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# 11.6: Digraph Spellings of Long < i >

Difficulty Level: At Grade Created by: CK-12

## Digraph Spellings of Long $<\mathrm{i}>$

1. When two letters work together to spell a single sound, we call them a digraph. Long $<\mathrm{i}>$ is spelled by several different digraphs. Underline the letters that spell long $<\mathrm{i}>$ in each of the following words. Do not underline the <gh> in words like height:

$& \text{f\underline{ie}ry} && \text{b\underline{ay}ou} && \text{st\underline{ei}n} && \text{g\underline{uy}} \\& \text{\underline{ei}ther} && \text{g\underline{ey}ser} && \text{sl\underline{ei}ght} && \text{f\underline{ei}sty} \\& \text{h\underline{ei}ght} && \text{b\underline{uy}er} && \text{n\underline{ei}ther} && \text{s\underline{ei}simic} \\& \text{\underline{ai}sle} && \text{\underline{ey}e} && \text{polterg\underline{ei}st} && \text{kal\underline{ei}doscope}$

2. You should have found six different $[\bar{\mathrm{i}}]$ in these words. One digraph occurs in nine of the words. That digraph is <ei>. Write the nine words below:

$& either && stein && feisty && kaleidoscope && poltergeist \\& height && sleight && neither && seismic$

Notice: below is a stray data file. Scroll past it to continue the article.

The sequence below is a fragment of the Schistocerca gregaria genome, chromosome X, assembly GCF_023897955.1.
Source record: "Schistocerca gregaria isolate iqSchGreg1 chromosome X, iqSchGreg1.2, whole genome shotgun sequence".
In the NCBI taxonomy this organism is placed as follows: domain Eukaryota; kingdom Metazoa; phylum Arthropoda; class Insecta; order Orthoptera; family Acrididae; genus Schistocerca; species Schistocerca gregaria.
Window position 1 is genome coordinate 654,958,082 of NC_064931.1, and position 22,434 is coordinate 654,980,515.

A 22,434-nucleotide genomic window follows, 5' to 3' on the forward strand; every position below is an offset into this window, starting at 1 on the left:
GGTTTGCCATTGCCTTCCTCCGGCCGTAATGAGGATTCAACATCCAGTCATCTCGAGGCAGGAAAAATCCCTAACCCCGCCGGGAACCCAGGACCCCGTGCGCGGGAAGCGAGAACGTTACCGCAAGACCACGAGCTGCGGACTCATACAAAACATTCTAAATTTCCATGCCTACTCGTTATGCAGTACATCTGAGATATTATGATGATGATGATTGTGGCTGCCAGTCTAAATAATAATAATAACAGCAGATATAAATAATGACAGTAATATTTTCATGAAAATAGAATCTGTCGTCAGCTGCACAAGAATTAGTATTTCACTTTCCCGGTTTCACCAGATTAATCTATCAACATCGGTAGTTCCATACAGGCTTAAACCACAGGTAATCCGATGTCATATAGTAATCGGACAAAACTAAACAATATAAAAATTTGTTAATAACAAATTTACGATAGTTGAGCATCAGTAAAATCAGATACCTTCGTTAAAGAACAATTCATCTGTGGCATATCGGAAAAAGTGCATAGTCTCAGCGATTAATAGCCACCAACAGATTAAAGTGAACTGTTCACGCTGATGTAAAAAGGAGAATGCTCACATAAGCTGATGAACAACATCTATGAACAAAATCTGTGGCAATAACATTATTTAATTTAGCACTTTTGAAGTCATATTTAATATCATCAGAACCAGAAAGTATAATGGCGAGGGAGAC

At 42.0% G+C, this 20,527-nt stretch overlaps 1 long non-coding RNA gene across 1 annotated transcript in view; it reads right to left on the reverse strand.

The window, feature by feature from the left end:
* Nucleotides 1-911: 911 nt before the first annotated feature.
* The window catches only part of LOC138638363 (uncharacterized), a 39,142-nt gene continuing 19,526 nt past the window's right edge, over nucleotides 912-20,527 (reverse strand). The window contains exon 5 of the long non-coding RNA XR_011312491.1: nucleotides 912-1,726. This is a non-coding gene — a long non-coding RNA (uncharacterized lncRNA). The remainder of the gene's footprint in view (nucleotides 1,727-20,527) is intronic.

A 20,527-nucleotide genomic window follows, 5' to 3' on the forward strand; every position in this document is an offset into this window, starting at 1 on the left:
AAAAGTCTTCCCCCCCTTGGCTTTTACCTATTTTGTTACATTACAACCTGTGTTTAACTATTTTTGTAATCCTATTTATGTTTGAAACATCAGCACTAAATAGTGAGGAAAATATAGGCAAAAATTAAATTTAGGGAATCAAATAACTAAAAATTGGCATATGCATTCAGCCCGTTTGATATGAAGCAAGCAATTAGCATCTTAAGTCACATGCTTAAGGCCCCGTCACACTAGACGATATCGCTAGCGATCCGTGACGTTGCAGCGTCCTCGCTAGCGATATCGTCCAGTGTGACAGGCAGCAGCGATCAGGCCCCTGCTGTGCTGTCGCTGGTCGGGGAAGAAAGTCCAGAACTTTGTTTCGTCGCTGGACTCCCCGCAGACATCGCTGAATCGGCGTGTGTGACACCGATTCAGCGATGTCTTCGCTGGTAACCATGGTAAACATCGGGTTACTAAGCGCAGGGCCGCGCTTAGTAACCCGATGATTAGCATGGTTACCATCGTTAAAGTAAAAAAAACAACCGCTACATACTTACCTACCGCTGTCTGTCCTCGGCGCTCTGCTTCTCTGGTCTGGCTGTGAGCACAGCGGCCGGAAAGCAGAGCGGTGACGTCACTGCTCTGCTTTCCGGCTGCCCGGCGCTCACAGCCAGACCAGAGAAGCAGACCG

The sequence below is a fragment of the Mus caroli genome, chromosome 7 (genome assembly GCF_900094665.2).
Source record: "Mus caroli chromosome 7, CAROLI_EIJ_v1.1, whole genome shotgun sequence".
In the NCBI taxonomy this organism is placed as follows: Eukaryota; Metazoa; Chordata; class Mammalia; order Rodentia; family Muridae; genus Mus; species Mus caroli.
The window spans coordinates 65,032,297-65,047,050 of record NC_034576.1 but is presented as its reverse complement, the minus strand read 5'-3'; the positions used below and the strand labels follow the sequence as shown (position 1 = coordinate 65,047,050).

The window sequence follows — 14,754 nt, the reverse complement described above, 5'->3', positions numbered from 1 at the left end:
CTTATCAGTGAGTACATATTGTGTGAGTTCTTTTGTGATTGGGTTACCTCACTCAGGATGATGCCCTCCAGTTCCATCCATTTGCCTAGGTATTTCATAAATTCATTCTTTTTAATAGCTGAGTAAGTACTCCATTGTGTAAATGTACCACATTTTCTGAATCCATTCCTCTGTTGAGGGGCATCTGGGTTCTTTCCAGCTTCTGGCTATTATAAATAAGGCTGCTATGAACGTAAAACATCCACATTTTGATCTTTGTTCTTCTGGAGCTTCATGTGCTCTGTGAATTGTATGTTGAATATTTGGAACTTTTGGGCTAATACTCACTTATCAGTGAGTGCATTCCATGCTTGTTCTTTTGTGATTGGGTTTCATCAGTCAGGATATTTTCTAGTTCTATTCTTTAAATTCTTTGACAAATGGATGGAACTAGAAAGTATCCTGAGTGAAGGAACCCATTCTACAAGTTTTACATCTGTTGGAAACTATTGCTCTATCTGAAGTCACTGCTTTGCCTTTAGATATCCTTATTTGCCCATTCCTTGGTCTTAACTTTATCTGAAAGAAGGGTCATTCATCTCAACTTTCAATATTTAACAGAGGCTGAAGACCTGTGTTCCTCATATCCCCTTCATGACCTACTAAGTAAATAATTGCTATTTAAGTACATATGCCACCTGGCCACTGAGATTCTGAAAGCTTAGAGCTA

3. Two digraphs each occur in two of the words. Those digraphs are <ey> and <uy>. Write the two words with the first of these digraphs in the boxes below:

$& geyser && eye$

Write the two words with the second of these two digraphs below:

$& buyer && guy$

5. Three digraphs occur in only one word each. Those three digraphs are <ie> ,<ai> , and <ay>. The word with the first of these digraphs is fiery. Theword with the second digraph is aisle. The word with the third is bayou.

6. The <ie> spelling of $[\bar{\mathrm{i}}]$ often occurs at the boundary between a stem and suffix.Analyze each of the following words into its stem and suffix to show how the <ie> spelling of $[\bar{\mathrm{i}}]$ comes about:

Word = Stem + Suffix
tied = ti$\cancel{e}$ + ed
skies = sk$\cancel{y}$ + i + es
dried = dr$\cancel{y}$ + i + ed
supplies = suppl$\cancel{y}$ + i + es
allies = all$\cancel{y}$ + i + es
testified = testif$\cancel{f}$ + i + ed
qualified = qualif$\cancel{y}$ + i + ed
trial = tr$\cancel{y}$ + i + al
occupies = occup$\cancel{y}$ + i + es
multiplied = multiply$\cancel{y}$ + i + ed

7. The most common spelling of $[\bar{\mathrm{i}}]$ is the letter $\underline{}$ . The second most common spelling of $[\bar{\mathrm{i}}]$ is the letter <y>. Six other less common spellings of $[\bar{\mathrm{i}}]$ are the digraphs <ei>, <ey>, <uy>, <ie> , <ai> , and <ay> .

Teaching Notes.

Digraph spellings, especially of the long vowel sounds, are just plain difficult. But there is considerable consolation to be found in the fact that the digraph spellings of $[\bar{\mathrm{i}}]$ occur in very, very few words: In Hanna and Hanna’s sample of about $14,000$ high frequency words, there was a total of $1,482$ instances of $[\bar{\mathrm{i}}]$, of which only $51$ were spelled with digraphs. The other $1,431$ were spelled either $<\mathrm{i}>$ or <y>. That is only about $3\%$ digraph spellings, about $97\%$ with $<\mathrm{i}>$ or <y>.